Lucent will license its Enhanced Perceptual
Audio Coder (ePAC) to Lydstrom Inc. who will manufacture and sell the product. Users can retrieve, store, catalog, and play multiple streams of audio from the Internet, the firms said. The device is scheduled to ship in December.
“The home entertainment industry realizes the benefits of Internet-driven content and Lydstrom is capitalizing on the growing need for consumer-friendly devices that can address the need for Internet/PC/home stereo convergence,” said Rachel Walkden, director of audio initiatives for Lucent’s New Ventures Group. “The quality benefits of ePAC over competitive solutions become even more apparent when the music is played through a home stereo.”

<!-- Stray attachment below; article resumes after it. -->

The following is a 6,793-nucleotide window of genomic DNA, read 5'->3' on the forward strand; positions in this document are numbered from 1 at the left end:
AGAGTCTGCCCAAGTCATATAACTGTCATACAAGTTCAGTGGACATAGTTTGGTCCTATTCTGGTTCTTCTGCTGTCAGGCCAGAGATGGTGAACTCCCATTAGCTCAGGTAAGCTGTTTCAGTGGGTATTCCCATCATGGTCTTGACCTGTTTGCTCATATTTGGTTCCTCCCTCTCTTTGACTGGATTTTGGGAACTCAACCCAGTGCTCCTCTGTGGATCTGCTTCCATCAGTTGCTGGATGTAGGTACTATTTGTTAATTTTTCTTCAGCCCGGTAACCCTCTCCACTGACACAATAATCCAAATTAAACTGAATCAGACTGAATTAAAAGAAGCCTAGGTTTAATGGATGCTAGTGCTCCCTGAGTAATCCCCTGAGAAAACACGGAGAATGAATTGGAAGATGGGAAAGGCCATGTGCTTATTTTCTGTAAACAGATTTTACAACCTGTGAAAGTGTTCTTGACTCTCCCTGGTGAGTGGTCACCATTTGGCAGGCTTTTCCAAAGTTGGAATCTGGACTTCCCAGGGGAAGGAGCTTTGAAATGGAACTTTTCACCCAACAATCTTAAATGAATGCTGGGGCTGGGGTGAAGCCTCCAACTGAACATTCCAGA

Lucent said the player will include features to protect from copyright infringement,
a sticky issue in the Internet audio sector. Lucent is a founding member of the Secure Digital Music Initiative, an effort by the
recording and IT industries to fight music piracy.
Last week, Lucent paid approximately $900 million in stock for networking firm Nexabit and finalized its acquisition of Ascend Communications.